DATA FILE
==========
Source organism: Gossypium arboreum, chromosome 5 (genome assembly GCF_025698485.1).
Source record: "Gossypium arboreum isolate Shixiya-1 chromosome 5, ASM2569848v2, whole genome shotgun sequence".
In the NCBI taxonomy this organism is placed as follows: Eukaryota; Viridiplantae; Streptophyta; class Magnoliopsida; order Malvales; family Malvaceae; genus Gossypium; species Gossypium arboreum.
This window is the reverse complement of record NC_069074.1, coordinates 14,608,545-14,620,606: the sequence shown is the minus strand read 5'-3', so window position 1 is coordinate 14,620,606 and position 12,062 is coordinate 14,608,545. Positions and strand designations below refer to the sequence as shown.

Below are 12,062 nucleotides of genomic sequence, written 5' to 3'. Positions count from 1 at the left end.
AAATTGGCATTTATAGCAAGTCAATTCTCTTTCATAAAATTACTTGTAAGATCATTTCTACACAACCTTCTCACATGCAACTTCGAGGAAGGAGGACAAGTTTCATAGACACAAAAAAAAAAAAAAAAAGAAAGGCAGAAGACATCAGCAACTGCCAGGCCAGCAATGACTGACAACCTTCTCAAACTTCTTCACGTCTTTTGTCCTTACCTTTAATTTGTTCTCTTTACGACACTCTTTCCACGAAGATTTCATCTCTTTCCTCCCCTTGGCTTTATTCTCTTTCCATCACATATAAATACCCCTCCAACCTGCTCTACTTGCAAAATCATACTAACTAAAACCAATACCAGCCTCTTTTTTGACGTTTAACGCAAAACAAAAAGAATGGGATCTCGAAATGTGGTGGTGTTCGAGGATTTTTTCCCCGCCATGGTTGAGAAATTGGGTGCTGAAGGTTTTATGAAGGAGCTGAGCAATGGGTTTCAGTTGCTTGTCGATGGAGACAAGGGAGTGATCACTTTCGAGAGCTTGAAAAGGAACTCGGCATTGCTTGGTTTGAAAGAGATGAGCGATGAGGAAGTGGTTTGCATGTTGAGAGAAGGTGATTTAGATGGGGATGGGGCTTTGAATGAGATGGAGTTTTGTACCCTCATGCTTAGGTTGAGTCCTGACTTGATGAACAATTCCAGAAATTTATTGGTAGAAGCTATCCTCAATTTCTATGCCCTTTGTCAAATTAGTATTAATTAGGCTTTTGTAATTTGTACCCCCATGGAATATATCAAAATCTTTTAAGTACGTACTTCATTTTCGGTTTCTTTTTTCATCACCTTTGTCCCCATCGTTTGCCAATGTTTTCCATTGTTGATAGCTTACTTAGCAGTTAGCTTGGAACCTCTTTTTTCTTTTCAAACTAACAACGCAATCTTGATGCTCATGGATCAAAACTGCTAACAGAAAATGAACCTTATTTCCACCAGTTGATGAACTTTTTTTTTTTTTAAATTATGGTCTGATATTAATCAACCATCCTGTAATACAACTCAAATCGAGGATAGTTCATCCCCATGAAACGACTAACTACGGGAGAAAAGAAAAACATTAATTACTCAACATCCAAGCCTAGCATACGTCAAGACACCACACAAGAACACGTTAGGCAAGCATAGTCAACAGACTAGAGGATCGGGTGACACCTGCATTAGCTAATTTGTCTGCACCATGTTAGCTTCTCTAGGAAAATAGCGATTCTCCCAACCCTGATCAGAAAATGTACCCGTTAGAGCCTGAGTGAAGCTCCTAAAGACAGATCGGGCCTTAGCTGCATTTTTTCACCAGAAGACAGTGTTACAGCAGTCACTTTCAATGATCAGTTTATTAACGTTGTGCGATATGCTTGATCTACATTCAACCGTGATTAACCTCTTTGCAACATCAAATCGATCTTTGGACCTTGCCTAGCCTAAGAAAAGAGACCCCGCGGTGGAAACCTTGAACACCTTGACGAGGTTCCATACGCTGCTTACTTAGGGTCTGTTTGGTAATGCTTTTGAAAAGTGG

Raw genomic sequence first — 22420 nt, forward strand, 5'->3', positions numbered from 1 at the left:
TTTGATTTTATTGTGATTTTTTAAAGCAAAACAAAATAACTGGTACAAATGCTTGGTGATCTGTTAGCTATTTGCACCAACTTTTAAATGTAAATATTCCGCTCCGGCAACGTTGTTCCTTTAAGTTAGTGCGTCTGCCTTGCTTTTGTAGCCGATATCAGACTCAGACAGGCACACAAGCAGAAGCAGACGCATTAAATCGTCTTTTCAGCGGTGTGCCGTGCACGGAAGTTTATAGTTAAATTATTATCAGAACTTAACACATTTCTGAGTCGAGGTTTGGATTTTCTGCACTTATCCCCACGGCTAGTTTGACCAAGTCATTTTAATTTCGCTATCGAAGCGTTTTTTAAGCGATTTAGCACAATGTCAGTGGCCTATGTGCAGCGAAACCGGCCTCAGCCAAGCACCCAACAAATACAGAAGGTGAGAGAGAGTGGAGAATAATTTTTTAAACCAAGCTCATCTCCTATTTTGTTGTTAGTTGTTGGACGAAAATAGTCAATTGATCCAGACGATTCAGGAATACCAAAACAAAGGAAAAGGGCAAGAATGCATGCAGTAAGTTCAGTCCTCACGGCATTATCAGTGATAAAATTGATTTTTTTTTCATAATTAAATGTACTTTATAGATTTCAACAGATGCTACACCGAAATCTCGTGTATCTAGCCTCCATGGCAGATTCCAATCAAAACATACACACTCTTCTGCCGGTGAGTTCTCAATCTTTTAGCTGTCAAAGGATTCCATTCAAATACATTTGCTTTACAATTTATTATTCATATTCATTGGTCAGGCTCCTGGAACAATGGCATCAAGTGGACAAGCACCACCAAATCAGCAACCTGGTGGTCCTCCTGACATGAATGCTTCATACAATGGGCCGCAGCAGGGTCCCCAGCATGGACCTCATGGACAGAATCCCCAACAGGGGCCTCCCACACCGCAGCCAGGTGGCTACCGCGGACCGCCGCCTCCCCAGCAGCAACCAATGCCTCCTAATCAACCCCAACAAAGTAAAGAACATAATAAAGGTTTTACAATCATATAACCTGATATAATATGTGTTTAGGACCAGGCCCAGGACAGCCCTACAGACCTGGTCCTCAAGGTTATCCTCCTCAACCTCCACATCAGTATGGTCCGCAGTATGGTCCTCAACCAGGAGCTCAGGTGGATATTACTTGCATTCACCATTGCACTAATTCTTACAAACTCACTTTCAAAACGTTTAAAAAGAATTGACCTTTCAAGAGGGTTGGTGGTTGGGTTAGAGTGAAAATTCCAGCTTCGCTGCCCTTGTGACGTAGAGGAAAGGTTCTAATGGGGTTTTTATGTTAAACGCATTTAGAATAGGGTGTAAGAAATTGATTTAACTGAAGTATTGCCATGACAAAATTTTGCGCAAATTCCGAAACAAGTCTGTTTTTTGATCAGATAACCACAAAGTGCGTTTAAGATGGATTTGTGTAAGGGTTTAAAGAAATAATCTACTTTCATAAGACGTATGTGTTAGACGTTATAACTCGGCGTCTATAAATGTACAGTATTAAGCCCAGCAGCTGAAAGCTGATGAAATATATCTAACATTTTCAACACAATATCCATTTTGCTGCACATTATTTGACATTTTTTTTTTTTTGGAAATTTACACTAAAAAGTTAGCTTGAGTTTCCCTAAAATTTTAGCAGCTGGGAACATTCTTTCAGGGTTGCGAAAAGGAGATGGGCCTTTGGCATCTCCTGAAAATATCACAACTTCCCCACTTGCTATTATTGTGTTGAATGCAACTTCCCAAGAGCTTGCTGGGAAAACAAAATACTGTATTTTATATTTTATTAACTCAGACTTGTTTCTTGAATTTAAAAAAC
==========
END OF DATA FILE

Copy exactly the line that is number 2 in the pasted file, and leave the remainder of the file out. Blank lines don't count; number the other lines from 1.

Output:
Source record: "Gossypium arboreum isolate Shixiya-1 chromosome 5, ASM2569848v2, whole genome shotgun sequence".